Where Is Joe Biden’s ‘Devil’s Advocate’?

Where Is Joe Biden’s ‘Devil’s Advocate’?

The wisdom of LBJ’s resident contrarian George Ball is as relevant today as it was in the Vietnam era.

The phrase “the Wise Men” referring to the American postwar foreign policy elite was popularized by the authors Walter Isaacson and Evan Thomas nearly 40 years ago, in a book of the same name. 

Isaacson and Thomas chronicled the lives of “six friends” who, they claim, shaped American foreign policy in the postwar era. Yet of these 20th century giants, perhaps the wisest of their number received second billing. Indeed, I would argue today that George W. Ball (1909–1994) is among the least heralded of that generation of diplomats and policymakers. But Ball, who came to be known as “the Devil’s Advocate” within the Johnson administration for his tenacious opposition to the American war in Vietnam, deserves another look—especially today, with the Biden administration leading the country into a proxy war against Russia, a humanitarian catastrophe in Gaza, and military action against the Yemeni Houthis, among other foreign misadventures.  

Ball’s career in public service spanned half a century, from the 1930s to the 1980s. And everywhere one looks, from the New Deal to Lend Lease, from the U.S. Strategic Bombing Survey to the birth of the European Steel and Coal Community, from the Cuban Missile Crisis to the war in Vietnam, one will find George Ball.

Such was the esteem with which Ball was held by his contemporaries that by 1980, our country’s wisest diplomat, George Kennan, was expressing to the era’s most famous historian, Arthur M. Schlesinger, Jr., his wish that Ball be named Secretary of State. But that exchange took place nearly 45 years ago, and in the intervening years, Ball has fallen quite unfairly into obscurity alongside other giants of the era, including Charles “Chip” Bohlen and Llewellyn Thompson. 

As early as 1961, Ball warned President John F. Kennedy that, with regard to Vietnam, “Within five years, we’ll have 300,000 men in the paddies and jungles and never find them again.” To which Kennedy responded, “George, you’re just crazier than hell. That just isn’t going to happen.”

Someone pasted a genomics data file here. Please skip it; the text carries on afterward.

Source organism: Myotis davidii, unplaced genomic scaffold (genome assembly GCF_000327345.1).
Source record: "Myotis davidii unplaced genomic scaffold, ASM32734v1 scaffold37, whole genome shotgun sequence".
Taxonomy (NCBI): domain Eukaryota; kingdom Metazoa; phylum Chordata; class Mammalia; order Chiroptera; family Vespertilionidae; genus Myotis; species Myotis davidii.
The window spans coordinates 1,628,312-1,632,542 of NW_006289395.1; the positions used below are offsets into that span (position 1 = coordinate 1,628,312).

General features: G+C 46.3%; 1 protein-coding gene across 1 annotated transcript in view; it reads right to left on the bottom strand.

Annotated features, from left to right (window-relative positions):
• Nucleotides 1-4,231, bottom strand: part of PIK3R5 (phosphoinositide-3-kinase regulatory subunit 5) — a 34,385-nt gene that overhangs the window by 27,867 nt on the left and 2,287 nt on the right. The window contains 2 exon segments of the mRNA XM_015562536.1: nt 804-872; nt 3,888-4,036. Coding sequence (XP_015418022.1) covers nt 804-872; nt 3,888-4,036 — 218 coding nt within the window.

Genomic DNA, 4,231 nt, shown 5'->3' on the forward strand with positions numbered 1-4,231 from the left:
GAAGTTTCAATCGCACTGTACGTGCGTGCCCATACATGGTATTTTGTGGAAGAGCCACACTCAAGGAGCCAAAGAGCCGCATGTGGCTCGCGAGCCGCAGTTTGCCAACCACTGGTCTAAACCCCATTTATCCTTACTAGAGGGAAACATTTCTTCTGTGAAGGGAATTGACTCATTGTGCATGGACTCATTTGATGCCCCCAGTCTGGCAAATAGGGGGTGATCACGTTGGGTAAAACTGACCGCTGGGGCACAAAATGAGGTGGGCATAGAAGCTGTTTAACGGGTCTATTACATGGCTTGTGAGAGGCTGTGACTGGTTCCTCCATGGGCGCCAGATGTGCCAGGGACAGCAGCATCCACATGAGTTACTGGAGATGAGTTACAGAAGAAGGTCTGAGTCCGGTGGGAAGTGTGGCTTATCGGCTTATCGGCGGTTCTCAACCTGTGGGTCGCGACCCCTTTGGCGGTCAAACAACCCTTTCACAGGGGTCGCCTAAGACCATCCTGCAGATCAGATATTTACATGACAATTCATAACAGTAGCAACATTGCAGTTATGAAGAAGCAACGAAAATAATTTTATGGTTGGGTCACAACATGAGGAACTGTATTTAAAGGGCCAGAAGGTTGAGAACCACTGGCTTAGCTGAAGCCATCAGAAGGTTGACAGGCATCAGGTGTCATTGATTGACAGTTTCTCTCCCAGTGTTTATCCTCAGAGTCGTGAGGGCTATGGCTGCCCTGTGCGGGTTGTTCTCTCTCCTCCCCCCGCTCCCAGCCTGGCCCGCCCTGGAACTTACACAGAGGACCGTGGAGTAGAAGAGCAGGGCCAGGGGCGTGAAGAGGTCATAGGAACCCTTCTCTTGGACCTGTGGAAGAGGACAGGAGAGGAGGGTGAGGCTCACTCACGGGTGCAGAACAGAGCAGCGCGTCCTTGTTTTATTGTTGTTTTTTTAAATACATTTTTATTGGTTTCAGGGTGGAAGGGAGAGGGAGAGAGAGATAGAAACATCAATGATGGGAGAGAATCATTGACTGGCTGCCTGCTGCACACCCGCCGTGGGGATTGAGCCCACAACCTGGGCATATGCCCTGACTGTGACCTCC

So who was George Ball, and how did he foresee that things would go so wrong before everyone else?

Ball, a brilliant, self-assured product of the American Midwest, was part of the wave of bright young New Dealers who came to Washington in the middle 1930s. Initially posted to Henry Morgenthau’s Treasury Department, he came to represent a species of Democrat that has nearly vanished, a foreign policy hand who intuitively understood the interplay of power, of interests, and of nationalism in an anarchic world. His early forays into foreign affairs came through his work on Lend Lease, the Strategic Bombing Survey, and then, fortuitously, through his work with the architect of the European Coal and Steel Community, Jean Monnet. Needless to say, the French experience in Vietnam in the 1950s, during which time Ball served as the French government’s chief legal counsel in the U.S., was not a happy one. In his memoir, The Past Has Another Pattern, Ball recalled that he

had listened to innumerable French military and civilian experts discuss their nation’s plans, fears and doubts…. From that experience, I concluded — and have never ceased to believe—that we should rigorously avoid land wars in Asia.

President Johnson’s decision to escalate the war in Vietnam met immediate opposition from Ball, who was by then serving as undersecretary of state. The series of memos and briefings put together by Ball throughout the mid-1960s were so prescient that years later the journalist and author David Halberstam observed that, “Someone reading his papers five years later would have a chilling feeling that they had been written after the fact, not before.”

As early as 1964, responding to the argument that American “credibility” was on the line in Southeast Asia, Ball wrote to the president that “what we might gain by establishing the steadfastness of our commitments, we could lose by an erosion of confidence in our judgment.” We were, in those years, in constant danger of, in Ball’s words, “becoming the puppet of our puppet.” The national security advisor McGeorge Bundy felt that what was really at stake was the country’s image abroad, or as he put it, “the confidence of America’s allies and America’s self-confidence.”  Looking back on that period, when all of the president’s top advisers, including Bundy, Secretary of Defense Robert McNamara, and Secretary of State Dean Rusk counseled greater American involvement on that basis, Ball noted,

America had become a prisoner of whatever Saigon military clique was momentarily in power. Like a heroine in an eighteenth century novel who gets her way by fainting if anyone spoke crossly, each clique understood how to exploit its own weakness. If we demanded anything significant of it, it would collapse; so we never made any serious demands.